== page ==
“The artist needs faith . . . our faith gives structure to work. It is breath. It is skeleton. It is vision. Still, with belief systems comes a danger for the artist—the danger of fundamentalism.
Fundamentalism is rigid and certain—like a prison. It leaves no room for doubt, no room for exploring or creating outside of the acceptable boxes. It is the polar opposite of creativity, the enemy of art. Fundamentalism is not limited to traditional religions like Christianity or Islam—there are fundamentalists in every stream of though. There are fundamentalist atheists whose worldview is rigid with certainty. Even the ‘nothing in particular’ belief can become dogmatic and arrogant. The fundamentalist’s worldview is one that is not open to the unexpected or the new. It is a closed system.
Fundamentalism is not the same thing as healthy faith. Healthy faith is a gift held in open hands. There is humility in this kind of faith, a hope, an acknowledgment of the possibility of error and the need for growth and change. This openness leaves room for creativity. Fundamentalism, on the other hand, holds beliefs with a clenched fist. Fundamentalism is rooted in arrogance. It thrives in fear and control and darkness. Fundamentalism runs planes into buildings and straps bombs to the chests of devout and gullible young men. Fundamentalism divides people into groups of ‘us’ and ‘them.’ It wages wars, systemizes racism, censors expression.
Healthy faith, on the other hand, is responsible for some of the most beautiful human expressions and social justice in the world. Aside from creating much of the most important and nourishing art throughout history, people of faith have been responsible for feeding countless hungry people, adopting orphans, caring for widows, and negotiating peace treaties. If you go to any urban center and look for who is working there to care for the homeless of that city, you will find people of faith. Good faith makes the world a better place.That is why fundamentalism is so abhorrent. It’s a perversion of something that is supposed to be good" (113-4).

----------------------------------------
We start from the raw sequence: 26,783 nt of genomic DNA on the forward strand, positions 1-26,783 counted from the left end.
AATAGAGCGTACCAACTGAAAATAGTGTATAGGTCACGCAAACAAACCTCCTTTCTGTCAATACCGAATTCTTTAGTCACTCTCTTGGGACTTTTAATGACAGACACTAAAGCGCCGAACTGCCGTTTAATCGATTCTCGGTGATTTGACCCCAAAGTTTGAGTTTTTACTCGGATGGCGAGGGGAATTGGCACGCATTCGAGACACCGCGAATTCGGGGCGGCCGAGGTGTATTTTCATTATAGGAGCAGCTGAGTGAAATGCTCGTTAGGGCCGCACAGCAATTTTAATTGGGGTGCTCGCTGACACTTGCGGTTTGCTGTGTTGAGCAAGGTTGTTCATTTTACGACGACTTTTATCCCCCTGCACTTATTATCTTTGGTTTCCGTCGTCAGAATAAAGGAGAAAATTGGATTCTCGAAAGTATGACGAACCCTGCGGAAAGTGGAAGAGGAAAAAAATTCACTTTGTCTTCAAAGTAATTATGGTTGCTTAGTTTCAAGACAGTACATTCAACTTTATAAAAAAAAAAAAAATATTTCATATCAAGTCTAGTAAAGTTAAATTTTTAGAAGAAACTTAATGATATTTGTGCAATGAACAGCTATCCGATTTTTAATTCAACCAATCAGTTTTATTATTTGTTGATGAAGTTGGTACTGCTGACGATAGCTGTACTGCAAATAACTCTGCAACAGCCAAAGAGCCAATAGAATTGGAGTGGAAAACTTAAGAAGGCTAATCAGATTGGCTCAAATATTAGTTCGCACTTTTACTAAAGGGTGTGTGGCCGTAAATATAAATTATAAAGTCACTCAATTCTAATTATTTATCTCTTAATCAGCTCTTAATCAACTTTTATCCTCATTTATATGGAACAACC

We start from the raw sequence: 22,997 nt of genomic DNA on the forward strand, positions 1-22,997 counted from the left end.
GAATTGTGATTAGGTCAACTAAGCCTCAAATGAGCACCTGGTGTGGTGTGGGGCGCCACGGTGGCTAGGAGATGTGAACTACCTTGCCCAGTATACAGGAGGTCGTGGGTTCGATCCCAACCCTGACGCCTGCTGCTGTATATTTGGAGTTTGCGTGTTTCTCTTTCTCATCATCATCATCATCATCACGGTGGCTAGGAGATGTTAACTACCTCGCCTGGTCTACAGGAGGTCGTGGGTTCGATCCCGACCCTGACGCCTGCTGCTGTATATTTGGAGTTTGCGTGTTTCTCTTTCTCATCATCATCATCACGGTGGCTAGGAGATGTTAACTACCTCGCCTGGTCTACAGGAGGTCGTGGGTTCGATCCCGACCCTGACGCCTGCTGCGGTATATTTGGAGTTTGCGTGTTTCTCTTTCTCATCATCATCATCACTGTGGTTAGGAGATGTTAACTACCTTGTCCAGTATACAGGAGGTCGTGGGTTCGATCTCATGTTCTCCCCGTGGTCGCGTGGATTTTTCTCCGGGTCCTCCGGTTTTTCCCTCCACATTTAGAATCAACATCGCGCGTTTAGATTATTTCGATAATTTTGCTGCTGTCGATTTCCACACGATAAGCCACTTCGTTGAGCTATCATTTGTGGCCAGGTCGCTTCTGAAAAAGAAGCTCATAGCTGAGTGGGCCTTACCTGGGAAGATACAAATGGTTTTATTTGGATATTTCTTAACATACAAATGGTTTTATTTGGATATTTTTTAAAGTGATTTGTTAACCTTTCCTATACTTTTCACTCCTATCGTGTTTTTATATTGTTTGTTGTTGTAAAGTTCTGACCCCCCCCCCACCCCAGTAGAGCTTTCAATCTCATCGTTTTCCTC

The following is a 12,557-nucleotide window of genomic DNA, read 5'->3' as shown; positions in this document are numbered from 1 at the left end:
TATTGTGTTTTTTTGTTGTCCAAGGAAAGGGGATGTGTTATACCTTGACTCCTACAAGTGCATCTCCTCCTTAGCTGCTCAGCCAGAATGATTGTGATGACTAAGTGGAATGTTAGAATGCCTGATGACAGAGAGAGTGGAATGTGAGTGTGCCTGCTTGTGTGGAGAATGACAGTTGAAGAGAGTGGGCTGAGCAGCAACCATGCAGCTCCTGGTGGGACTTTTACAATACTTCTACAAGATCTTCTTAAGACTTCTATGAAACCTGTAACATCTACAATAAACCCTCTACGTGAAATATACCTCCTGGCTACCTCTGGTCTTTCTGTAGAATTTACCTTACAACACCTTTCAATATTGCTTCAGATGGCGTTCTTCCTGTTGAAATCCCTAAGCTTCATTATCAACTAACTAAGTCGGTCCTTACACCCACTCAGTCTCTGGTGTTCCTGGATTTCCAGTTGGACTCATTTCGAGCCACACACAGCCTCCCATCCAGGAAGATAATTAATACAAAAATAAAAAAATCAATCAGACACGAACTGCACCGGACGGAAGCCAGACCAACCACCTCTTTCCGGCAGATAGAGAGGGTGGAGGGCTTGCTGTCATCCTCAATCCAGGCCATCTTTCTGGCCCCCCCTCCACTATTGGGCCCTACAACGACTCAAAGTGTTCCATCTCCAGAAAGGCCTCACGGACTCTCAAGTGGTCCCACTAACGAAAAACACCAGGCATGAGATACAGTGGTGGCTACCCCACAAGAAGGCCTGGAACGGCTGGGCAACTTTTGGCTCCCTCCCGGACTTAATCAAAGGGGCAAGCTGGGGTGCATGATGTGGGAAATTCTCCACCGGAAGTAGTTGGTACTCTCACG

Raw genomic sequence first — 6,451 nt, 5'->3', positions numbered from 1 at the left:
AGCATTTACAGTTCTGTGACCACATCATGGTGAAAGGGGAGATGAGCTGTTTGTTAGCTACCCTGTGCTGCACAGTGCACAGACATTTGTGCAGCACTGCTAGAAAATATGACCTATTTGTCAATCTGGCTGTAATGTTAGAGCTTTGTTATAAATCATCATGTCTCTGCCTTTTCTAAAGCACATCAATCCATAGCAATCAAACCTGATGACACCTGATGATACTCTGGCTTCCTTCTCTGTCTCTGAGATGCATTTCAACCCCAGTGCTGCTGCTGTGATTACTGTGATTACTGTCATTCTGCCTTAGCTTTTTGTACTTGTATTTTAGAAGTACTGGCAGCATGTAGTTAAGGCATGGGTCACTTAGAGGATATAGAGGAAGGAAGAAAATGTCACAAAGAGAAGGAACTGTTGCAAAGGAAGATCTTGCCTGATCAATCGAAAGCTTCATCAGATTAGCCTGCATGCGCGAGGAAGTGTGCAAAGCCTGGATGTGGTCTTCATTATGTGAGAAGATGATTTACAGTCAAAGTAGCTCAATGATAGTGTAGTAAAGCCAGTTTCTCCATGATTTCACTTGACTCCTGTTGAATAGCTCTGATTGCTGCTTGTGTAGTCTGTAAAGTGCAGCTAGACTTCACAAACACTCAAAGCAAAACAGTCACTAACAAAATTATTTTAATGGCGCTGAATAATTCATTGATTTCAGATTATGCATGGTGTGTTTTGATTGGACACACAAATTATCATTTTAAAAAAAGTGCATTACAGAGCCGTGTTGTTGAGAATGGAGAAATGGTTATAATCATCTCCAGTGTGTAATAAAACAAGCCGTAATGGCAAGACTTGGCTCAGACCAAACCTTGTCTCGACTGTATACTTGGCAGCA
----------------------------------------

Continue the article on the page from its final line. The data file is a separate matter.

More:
Incidentally, the Gospel accounts offer a prime example of the integration of "faith" and "creativity": the authors take the story of Jesus and fashion it particularly for the needs of the communities to whom they are writing. Their "creativity"--far from compromising "faith"--serves to enhance it. And, as Fee/Stuart suggest in their little book "Reading the Bible for All Its Worth," the Gospels provide the contemporary reader with a hermeneutical guide of sorts. In other words, just as they fashioned the Jesus-story to address their audiences, so also we should tell the same Story ("faith") in fresh ways ("creativity") in order to achieve maximum impact.